0
Research Papers: Design Theory and Methodology

Visualizing Relations Between Grammar Rules, Objectives, and Search Space Exploration in Grammar-Based Computational Design Synthesis1

[+] Author and Article Information
Corinna Königseder

Mem. ASME
Engineering Design and Computing Laboratory,
Department of Mechanical
and Process Engineering,
ETH Zurich,
Zurich 8092, Switzerland
e-mail: ck@ethz.ch

Kristina Shea

Mem. ASME
Engineering Design and Computing Laboratory,
Department of Mechanical
and Process Engineering,
ETH Zurich,
Zurich 8092, Switzerland
e-mail: kshea@ethz.ch

Contributed by the Design Theory and Methodology Committee of ASME for publication in the JOURNAL OF MECHANICAL DESIGN. Manuscript received September 29, 2015; final manuscript received July 18, 2016; published online August 30, 2016. Assoc. Editor: Carolyn Seepersad.

J. Mech. Des 138(10), 101101 (Aug 30, 2016) (11 pages) Paper No: MD-15-1677; doi: 10.1115/1.4034270 History: Received September 29, 2015; Revised July 18, 2016

Design grammars have been successfully applied in numerous engineering disciplines, e.g., in electrical engineering, architecture, and mechanical engineering. A successful application of design grammars in computational design synthesis (CDS) requires (a) meaningful representation of designs and the design task at hand, (b) careful formulation of grammar rules to synthesize new designs, (c) problem-specific design evaluation, and (d) selection of an appropriate algorithm to guide the synthesis process. Determining these different components of a CDS method requires not only a detailed understanding of each individual part but also of the interdependencies between them. In this paper, a new method is presented to support both CDS method development and application. The method analyzes the designs generated during the synthesis process and visualizes how the design space is explored with respect to design characteristics and objectives. The search algorithm as well as the grammar rules are analyzed with this approach. Two case studies, the synthesis of gearboxes and of bicycle frames, demonstrate how the method can be used to analyze the different components of CDS methods. The presented research can analyze the interplay between grammar rules and the search process during method development.

Copyright © 2016 by ASME
Your Session has timed out. Please sign back in to continue.

References

Figures

Grahic Jump Location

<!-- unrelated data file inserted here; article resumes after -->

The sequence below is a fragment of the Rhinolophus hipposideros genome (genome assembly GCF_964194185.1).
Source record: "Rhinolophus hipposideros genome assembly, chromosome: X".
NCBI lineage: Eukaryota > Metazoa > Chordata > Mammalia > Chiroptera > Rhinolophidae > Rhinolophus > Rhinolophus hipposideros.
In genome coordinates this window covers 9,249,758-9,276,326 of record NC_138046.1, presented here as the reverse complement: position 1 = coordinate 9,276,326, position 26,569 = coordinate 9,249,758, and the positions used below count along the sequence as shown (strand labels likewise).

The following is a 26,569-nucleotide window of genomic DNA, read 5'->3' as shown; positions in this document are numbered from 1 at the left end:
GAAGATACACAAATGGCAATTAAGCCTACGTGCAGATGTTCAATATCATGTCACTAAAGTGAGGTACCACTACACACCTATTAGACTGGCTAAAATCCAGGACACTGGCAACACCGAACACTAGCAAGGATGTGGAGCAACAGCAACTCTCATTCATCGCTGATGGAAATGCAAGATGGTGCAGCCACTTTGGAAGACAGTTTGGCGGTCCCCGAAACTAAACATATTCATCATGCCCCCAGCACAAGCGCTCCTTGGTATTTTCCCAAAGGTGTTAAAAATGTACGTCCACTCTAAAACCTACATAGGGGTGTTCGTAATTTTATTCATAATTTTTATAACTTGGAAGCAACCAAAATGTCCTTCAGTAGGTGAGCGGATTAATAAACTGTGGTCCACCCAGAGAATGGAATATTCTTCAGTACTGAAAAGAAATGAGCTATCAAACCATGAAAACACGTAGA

Fig. 1

Architecture diagram showing how research fields in Sec. 2 relate to each other

Grahic Jump Location
Fig. 2

The generic CDS process as proposed in Cagan et al. [1]. Figure redrawn.

Grahic Jump Location
Fig. 3

User interaction scenario 5 according to Ref. [26] (top) and proposed scenario with the method visualized in black boxes (bottom)

Grahic Jump Location
Fig. 4

Extended generic CDS process. Adapted from Ref. [1].

Grahic Jump Location
Fig. 5

Example data to visualize the method. At the top, an example rule set is shown consisting of two rules. The table (bottom) shows datasets for six iterations. The last column of the table shows the unique topology IDs identified in the postprocessing step.

Grahic Jump Location
Fig. 6

UTS (left) with nodes representing unique topologies (§) and edges representing rule applications, PS (top right) with nodes representing positions of designs (#) in the PS and vectors representing changes of objective function values due to rule applications, and rule analysis (bottom right) representing changes by rule applications as vectors

Grahic Jump Location
Fig. 7

Overview of which visualization is used to analyze the effect of a CDS component on the generated designs

Grahic Jump Location
Fig. 8

Schematic overview of the implementation

Grahic Jump Location
Fig. 9

Overview of the bicycle frame synthesis case study

Grahic Jump Location
Fig. 10

Schematic overview of the Burst algorithm (effect of the maximum Burst length in highlighted step is explored in both case studies)

Grahic Jump Location
Fig. 11

Overview of the SA algorithm (effect of the highlighted step is explored in both case studies)

Grahic Jump Location
Fig. 12

Visualization of the progression of the algorithm in the UTS. (a) shows the start and the following subfigures (b)–(d) show how new topologies are explored (new nodes) and existing ones are exploited (increasing node size). Designs that are explored from one subfigure to the next are highlighted.

Grahic Jump Location
Fig. 13

UTSs for three example runs with 1000 iterations each, using the Burst algorithm with the maximum BL set to 1 (top), 5 (middle), and 20 (bottom)

Grahic Jump Location
Fig. 14

UTSs for example runs with 1000 iterations each: left—SA without RTB with zoomed-in view (bottom); right—SA with RTB every 100 iterations

Grahic Jump Location
Fig. 15

Example RAPs for parametric (left) and topologic (right) rules

Grahic Jump Location
Fig. 16

Overview of the gearbox case study

Grahic Jump Location
Fig. 17

UTSs for three example runs with 1000 iterations each, using the Burst algorithm with the maximum BL set to 1 (top), 5 (middle), and 20 (bottom)

Grahic Jump Location
Fig. 18

UTS and pictorial representations for the topologies generated with the Burst algorithm (maximum BL = 1)

Grahic Jump Location
Fig. 19

UTSs for two experiments with 1000 iterations each using the SA algorithm without RTB (left) and with RTB every 100 iterations (right)

Grahic Jump Location
Fig. 20

Exploration of the PS during SA with RTB

Tables

Errata

Discussions

Some tools below are only available to our subscribers or users with an online account.

Related Content

Customize your page view by dragging and repositioning the boxes below.

Related Journal Articles
Related eBook Content
Topic Collections

Sorry! You do not have access to this content. For assistance or to subscribe, please contact us:

  • TELEPHONE: 1-800-843-2763 (Toll-free in the USA)
  • EMAIL: asmedigitalcollection@asme.org
Sign In